Southern Writers of Fact and Fiction
ABOVE: The spread of "Southern Writers of Fact and Fiction" from the Fall 1996 issue of Coastal Magazine
Southern Writers of Fact and Fiction
It’s a safe bet that Horry County has never hosted so many award-winning authors at one time. Twenty-three writers accepted Coastal professor Charles Joyner’s invitation to gather in the Wall School of Business Auditorium in January to meet each other, read from their works, and talk about their craft in a public forum. Although the event was titled Southern Writers of Fact and Fiction, most of the authors who participated are well-known outside the region and a few are recognized as towering figures on the landscape of 20th-century American fiction and historical literature.
The novelists and poets who took part in the event included William Styron, Elizabeth Spencer, Ellen Douglas, Josephine Humphries, William Baldwin, Thomas L. Johnson, Dori Sanders, Nikki Finney, and Paul Rice. Historians and essayists included C. Vann Woodard, Bertram Wyatt-Brown, Theodore Rosengarten, Walter B. Edger, Orville Vernon Burton, Melton A. McLaurin, John G. Sproat, Anne Wyatt-Brown, Drew Gilpin Faust, David Hackett Fischer, Winthrop D. Jordan, William S. McFeely, Franklin Burroughs and John Shelton Reed.
It was Joyner’s unique idea to bring together writers from what are usually considered two separate academic realms – history and fiction. “One of the criteria I established at the outset was that if the concept didn’t excite them, they shouldn’t feel obligated to participate,” said Joyner. “As it turned out, none of the writers had ever heard of the idea, and they liked it. Many of the novelists and poets who were invited revered the participating historians as living fiction writers.”
The conference, held January 26 and 27, opened with a conversation between Styron, the Pulitzer prize-winning author of such novels as Lie Down in Darkness and Sophie’s Choice, and C. Vann Woodward, who is the Sterling Professor of History Emeritus at Yale University and one of America’s most distinguished living historians. In a discussion devoted primarily to Styron’s controversial 1967 novel The Confessions of Nat Turner, Styron and Woodward explored the artistic risks and rewards of writing historically-based fiction.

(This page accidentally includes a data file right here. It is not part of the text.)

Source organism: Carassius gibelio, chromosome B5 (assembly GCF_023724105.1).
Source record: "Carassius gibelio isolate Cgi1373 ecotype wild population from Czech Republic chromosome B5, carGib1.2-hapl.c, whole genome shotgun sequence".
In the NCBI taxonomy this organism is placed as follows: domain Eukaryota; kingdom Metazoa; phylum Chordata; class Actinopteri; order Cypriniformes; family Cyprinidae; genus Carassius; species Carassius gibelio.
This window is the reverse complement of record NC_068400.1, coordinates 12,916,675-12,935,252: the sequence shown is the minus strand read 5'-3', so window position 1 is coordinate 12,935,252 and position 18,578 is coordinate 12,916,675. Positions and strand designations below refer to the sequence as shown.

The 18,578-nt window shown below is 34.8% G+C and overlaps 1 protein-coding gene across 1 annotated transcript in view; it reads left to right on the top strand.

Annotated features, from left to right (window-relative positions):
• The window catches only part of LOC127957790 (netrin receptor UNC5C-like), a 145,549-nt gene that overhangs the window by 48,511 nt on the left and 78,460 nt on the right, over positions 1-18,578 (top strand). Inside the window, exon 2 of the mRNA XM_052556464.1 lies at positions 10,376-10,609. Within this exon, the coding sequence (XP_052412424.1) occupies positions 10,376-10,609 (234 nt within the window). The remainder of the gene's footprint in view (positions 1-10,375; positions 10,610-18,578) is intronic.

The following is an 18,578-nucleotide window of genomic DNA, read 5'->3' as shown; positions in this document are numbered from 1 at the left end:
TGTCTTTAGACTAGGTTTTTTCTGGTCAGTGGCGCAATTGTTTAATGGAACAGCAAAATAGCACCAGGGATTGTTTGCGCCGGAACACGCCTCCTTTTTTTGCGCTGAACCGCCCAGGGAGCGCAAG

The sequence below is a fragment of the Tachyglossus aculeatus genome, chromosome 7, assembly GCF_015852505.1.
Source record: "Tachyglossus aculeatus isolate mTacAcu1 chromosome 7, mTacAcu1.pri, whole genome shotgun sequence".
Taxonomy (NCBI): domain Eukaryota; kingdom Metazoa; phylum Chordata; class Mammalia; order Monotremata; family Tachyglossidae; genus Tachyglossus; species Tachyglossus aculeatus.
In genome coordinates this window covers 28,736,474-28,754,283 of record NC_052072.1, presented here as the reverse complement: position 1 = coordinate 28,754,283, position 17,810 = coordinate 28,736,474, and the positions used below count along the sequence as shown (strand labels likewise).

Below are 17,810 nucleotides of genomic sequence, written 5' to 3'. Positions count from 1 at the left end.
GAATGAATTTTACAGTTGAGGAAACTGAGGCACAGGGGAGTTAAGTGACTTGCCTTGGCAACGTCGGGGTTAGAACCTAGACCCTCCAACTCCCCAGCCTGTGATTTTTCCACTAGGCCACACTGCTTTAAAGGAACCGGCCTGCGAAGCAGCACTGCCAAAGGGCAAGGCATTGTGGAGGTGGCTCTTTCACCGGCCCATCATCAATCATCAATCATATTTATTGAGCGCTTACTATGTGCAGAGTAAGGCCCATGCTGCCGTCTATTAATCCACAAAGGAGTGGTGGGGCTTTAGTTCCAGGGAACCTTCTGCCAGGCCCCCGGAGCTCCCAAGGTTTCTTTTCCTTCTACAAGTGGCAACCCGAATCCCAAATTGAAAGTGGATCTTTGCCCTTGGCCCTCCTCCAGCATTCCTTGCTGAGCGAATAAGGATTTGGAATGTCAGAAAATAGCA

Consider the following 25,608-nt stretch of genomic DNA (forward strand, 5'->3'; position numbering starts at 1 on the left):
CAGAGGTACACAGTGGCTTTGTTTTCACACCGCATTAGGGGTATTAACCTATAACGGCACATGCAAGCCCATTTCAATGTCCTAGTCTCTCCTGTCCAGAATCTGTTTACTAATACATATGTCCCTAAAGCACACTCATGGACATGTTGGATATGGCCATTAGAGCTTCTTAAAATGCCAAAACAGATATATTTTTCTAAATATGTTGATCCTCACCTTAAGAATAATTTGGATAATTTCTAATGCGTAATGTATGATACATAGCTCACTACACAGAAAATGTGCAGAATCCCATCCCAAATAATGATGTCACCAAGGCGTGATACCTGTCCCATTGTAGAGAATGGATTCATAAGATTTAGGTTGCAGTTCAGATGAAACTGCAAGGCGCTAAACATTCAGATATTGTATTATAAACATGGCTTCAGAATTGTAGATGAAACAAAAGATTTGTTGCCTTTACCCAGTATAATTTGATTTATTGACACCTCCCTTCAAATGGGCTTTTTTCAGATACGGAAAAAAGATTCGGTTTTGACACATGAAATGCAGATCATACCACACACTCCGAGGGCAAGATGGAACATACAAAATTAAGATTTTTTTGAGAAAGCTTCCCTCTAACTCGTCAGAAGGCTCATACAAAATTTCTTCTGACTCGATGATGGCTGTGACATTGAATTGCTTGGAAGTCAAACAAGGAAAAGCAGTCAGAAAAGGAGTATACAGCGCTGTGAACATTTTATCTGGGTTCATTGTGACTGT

In addition to reading by the authors, the symposium offered panel discussions and presentations on such topics as “Southern Writing in the Nineties,” “Writing the Truth in History, Poetry and Fiction,” “Expatriation in Southern Writing,” and “Depression and Creativity in Southern Writing.”
Public interest in the event surpassed all expectations, according to Joyner, who is Burroughs Distinguished Professor of Southern History and Culture, and director of the Waccamaw Center for Cultural and Historical Studies. The auditorium was filled to near capacity during most of the conference. “Equally gratifying was the response from the writers following the event,” said Joyner. National Book Award-winner Winthrop D. Jordan, author of White Over Black, wrote in a personal note to Joyner: “By general agreement among its participants, it was a unique and magical conference… I, too, felt the atmosphere of collegiality and receptiveness among people who view the world in several quite disparate ways.” Novelist Josephine Humphries called the event “an auspicious preamble to the 21st [century], with a valuable look at past work and an exciting glimpse of what’s to come.”
Joyner is constantly asked if he is planning to organize another conference like it in the future. “It was really a once in a lifetime thing,” he said. “It probably would be impossible to recapture the chemistry that made this event so memorable for everyone involved.” He will continue bringing scholars and authors to Coastal, of course. Just now he is trying to find a suitable date for a conference of BrANCH, or British and American Nineteenth Century Historians.
The cover of the Fall 2000 Coastal Magazine